To provide essential dental treatment for people with intellectual and developmental disabilities, many of whom face immense barriers to oral health care, the School of Dental Medicine has partnered with Arc of Genesee Orleans to provide care. to patients with disabilities in western New York throughout the summer. .
Provided as part of the UB S-Miles To Go dental program, the university has installed a mobile dental unit at the Arc of Genesee Orleans Community Center in Batavia, where UB staff, faculty and students will provide dental care. comprehensive oral health, including cleanings, fillings and extractions, to the staff and patients of the Arc of Genesee Orleans, as well as to the disabled community in western New York State.
The S-Miles To Go dental van is a 42 foot long, three chair dental clinic equipped with digital x-ray equipment, sterilization center, wheelchair lift and more. The program has served communities in western New York State for over 20 years, providing more than 45,000 patient visits. Treatments that cannot be provided on the mobile dental unit will be provided at the UB Dental Clinic at Squire Hall on the South Campus.
The services are supported by a $ 780,000 grant from the Mother Cabrini Health Foundation, an organization that improves access to affordable, quality health care and addresses the unmet health care needs of New York City communities.
The program operates 9 a.m. to 4 p.m., three days a week, at the Arc of Genesee Orleans Community Center, 38 Woodrow Road, Batavia. Treatment is provided by appointment only and the program will run until July 9. To schedule a visit, patients and caregivers should call 716-803-3699.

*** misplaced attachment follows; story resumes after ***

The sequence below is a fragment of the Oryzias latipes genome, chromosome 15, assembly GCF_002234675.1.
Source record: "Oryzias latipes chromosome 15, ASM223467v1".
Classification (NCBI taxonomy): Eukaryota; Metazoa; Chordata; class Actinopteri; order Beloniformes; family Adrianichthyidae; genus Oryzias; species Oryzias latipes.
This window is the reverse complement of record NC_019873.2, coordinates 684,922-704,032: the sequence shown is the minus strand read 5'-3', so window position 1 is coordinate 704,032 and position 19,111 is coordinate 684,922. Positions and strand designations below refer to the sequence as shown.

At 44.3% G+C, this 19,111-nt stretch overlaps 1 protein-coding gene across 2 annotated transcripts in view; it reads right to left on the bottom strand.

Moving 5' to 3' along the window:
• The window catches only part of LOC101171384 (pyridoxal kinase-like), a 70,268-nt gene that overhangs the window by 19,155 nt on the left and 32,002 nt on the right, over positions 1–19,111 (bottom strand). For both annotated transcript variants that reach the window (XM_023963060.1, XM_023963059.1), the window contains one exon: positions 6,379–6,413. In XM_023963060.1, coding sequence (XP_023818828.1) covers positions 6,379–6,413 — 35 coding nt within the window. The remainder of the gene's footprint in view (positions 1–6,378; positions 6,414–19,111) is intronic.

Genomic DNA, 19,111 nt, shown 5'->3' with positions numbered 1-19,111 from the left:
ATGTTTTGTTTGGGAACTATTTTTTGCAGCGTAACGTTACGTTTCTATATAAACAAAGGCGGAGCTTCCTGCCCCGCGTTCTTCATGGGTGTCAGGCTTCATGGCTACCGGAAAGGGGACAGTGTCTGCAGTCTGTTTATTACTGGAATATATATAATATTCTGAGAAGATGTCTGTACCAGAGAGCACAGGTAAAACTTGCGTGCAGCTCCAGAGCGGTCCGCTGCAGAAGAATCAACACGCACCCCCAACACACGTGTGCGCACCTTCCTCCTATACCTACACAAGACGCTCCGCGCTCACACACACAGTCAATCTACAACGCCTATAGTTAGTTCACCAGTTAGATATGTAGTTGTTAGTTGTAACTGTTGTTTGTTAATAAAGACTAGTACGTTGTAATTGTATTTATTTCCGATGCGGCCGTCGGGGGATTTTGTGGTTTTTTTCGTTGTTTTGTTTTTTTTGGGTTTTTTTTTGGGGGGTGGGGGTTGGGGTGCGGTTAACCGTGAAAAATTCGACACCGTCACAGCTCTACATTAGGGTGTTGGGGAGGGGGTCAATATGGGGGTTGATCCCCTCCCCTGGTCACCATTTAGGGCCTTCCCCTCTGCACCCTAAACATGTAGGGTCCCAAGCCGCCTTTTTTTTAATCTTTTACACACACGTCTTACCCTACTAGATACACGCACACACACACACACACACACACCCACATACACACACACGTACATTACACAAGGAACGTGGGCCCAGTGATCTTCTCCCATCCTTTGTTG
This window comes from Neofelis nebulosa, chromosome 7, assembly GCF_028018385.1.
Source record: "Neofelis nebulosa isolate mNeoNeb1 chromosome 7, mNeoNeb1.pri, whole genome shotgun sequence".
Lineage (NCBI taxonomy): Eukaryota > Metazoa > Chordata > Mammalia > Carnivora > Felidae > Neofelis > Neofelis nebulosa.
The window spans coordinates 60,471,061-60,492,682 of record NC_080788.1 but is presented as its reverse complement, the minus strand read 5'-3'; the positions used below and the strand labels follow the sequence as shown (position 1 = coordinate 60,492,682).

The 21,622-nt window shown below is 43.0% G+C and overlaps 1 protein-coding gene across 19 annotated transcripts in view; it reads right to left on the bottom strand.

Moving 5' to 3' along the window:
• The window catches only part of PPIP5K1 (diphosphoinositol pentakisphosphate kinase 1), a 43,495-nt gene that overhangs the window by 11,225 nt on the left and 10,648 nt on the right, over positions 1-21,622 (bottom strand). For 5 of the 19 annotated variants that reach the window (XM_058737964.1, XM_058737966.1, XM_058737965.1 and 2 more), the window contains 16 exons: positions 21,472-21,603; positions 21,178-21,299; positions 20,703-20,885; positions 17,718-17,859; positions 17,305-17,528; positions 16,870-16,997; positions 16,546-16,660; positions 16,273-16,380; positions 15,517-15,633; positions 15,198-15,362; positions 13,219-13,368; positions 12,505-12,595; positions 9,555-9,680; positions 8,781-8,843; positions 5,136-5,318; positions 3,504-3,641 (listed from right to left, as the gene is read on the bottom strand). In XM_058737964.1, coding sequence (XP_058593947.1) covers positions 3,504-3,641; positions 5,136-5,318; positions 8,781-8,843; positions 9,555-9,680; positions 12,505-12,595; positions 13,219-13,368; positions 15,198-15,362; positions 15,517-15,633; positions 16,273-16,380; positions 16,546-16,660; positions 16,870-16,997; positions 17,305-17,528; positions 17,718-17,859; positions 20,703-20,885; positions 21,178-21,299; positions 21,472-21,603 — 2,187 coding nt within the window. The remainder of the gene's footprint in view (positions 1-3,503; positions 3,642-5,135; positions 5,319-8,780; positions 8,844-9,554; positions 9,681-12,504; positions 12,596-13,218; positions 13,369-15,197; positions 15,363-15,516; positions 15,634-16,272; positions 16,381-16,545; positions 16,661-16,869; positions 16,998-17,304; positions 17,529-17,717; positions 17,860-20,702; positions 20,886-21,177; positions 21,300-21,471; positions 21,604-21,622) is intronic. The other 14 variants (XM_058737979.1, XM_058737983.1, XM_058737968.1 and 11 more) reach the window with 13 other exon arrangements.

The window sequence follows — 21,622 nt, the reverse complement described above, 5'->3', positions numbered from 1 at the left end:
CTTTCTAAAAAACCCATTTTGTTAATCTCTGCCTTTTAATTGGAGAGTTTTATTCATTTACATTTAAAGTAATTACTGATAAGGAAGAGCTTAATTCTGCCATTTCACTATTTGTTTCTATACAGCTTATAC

“By placing the mobile dental unit in a center of activity for people with special needs, the School of Dentistry is helping to remove a major barrier to care faced by so many within the disability community.” said Stephen N. Abel, senior director of community and professional initiatives at the dental school.
“Good oral health is the gateway to good overall health, and one of the strategic goals of our foundation is to help improve access to dental care and outcomes in underserved communities of New York State, ”said Bishop Gregory Mustaciuolo, Executive Director of Mother Cabrini Health Foundation. “This summer’s S-Miles To Go program will provide an excellent opportunity for an affordable and accessible dental experience for the disabled community of Western New York State. “
Patients with disabilities face many barriers to oral health care, including a lack of adequate coverage and reimbursement from Medicaid and other insurance, and a shortage of dentists trained to meet their needs, says Abel. Inadequate compensation for provider time leads some dentists to refuse to treat disabled patients, he says. Those who treat this population often have waiting lists of several months.
“Many patients with intellectual and developmental disabilities can be treated in a dental office; however, the Medicaid system and lack of training forces them to end up in operating rooms with aggressive treatment plans, ”says Paula Fischer, project coordinator for the rural dentistry program at the School of Dentistry. “Tooth decay is a preventable disease. We need to focus on prevention practices by training caregivers and patients. “
“It’s so hard to find dentists,” notes Barbara Hoffman, whose children were cared for in the mobile dental van. “If you call the local dentist and say my son has autism or Down syndrome, he’ll tell you you need to see a specialist. We used to have to go from Buffalo to the children’s hospital and it’s over an hour away. Once the Children’s clinic closed just after the start of the pandemic, we didn’t know where to go. “
The UB S-Miles To Go program has trained dental students for years to provide care for patients with disabilities, with the goal of graduates continuing to treat and advocate for the disability community, Fischer said.